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Supertooth HD Voice is a breeze to use in the car

Aoife M. McEvoy | April 1, 2013
These days, you'll find many Bluetooth speakerphone makers extolling the hands-free virtues of their in-car devices. Certainly, the $89 SuperTooth HD Voice allowed me to navigate calls using my voice, as opposed to constantly fumbling for controls by feel alone or----egads----taking my eyes off the road to pinpoint a button's precise location.

These days, you'll find many Bluetooth speakerphone makers extolling the hands-free virtues of their in-car devices. Certainly, the $89 SuperTooth HD Voice allowed me to navigate calls using my voice, as opposed to constantly fumbling for controls by feel alone or----egads----taking my eyes off the road to pinpoint a button's precise location.

The HD Voice is a cinch to snap on and off the sun visor. You slide a clip on to the visor, and the HD Voice attaches firmly to the clip, thanks to the magnetic buttons.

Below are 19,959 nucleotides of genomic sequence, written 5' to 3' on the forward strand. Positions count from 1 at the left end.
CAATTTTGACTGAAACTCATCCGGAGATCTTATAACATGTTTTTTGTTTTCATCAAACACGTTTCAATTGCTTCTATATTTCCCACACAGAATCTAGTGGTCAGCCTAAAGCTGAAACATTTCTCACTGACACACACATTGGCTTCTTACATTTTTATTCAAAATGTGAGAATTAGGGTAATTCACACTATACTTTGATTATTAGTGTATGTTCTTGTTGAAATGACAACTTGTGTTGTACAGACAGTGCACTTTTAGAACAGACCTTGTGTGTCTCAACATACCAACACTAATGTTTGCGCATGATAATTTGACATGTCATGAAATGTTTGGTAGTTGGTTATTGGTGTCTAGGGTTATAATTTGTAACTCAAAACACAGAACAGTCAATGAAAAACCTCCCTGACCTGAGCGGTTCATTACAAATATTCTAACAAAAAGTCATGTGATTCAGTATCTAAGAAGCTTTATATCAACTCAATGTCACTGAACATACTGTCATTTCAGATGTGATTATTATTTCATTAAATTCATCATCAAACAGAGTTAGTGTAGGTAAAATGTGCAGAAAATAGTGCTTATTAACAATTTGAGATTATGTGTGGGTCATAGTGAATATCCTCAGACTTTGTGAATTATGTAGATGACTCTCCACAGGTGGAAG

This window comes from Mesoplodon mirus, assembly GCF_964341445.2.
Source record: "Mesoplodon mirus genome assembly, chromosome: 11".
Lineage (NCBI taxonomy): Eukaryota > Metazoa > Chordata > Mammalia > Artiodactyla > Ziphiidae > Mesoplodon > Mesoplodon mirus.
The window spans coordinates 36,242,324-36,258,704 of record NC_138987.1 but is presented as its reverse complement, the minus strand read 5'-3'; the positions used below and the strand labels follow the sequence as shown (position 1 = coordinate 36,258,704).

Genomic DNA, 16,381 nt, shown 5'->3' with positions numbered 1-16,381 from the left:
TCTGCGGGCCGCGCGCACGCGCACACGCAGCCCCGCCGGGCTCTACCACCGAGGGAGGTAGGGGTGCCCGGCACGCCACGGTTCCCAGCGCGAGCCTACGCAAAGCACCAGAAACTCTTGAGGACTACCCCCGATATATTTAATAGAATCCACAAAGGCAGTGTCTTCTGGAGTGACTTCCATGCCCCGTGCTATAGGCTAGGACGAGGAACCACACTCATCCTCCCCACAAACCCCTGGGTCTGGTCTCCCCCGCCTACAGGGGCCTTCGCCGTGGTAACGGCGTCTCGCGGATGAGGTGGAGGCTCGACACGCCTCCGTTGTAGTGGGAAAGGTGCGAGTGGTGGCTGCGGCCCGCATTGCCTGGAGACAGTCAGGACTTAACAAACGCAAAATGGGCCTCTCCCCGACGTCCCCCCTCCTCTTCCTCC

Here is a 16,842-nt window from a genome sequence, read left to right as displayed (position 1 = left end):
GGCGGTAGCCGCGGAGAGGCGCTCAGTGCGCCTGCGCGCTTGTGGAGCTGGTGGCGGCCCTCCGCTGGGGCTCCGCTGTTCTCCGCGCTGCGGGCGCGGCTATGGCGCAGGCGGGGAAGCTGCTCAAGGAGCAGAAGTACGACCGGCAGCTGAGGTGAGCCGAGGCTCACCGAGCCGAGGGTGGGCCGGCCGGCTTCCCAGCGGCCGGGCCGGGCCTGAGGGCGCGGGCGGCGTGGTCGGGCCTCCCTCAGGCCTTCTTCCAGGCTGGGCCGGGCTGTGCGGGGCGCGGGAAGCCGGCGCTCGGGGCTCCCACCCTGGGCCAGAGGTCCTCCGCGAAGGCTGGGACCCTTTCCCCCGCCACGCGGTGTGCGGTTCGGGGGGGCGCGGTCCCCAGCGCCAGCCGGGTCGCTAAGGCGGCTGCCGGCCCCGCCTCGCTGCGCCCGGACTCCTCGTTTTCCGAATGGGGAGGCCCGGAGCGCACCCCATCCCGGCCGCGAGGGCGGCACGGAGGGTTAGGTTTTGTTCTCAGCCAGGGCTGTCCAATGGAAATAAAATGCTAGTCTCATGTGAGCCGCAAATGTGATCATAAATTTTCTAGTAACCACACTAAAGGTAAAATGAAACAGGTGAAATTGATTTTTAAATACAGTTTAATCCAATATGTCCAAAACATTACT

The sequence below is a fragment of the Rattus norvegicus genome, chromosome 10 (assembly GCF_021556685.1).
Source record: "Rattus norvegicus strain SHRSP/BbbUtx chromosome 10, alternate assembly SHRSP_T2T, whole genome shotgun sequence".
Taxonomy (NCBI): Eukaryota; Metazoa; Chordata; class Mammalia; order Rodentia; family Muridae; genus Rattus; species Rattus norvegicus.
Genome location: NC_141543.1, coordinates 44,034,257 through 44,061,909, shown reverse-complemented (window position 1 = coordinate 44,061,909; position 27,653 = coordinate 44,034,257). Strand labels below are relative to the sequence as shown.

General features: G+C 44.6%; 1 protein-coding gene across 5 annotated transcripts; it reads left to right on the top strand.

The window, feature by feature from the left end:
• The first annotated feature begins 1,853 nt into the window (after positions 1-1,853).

Using my voice, I could pick up calls when they came in by saying "Answer"----sometimes just a grunt would do----after the HD Voice announced the caller from my address book. However, I wasn't able to give calls the heave-ho. Despite numerous attempts, the HD Voice didn't listen when I said "Reject" and sent the calls through. (Drat.) I still needed to hit the HD Voice's rotary button to end calls and spin it to adjust volume. The HD Voice compensates with the super-sized double-duty volume/call button which is easy to find by feel alone, in a way where the BlueAnt Commute's controls were not.

As far as call quality goes, overall, callers said my voice had a slightly higher-pitched sound to it, across the board, and my rambling had a subtle metallic or robotic tinge constantly. Some of the time, I sounded far away. All that said, people concluded that they could still understand what I was saying nonetheless. The HD Voice shoved freeway noise and music from my car stereo into the background admirably. Audio quality on the receiving end----that would be my end----proved to be steady to boot; callers' voices sounded pretty clear, if a bit speakerphone-ish.

 

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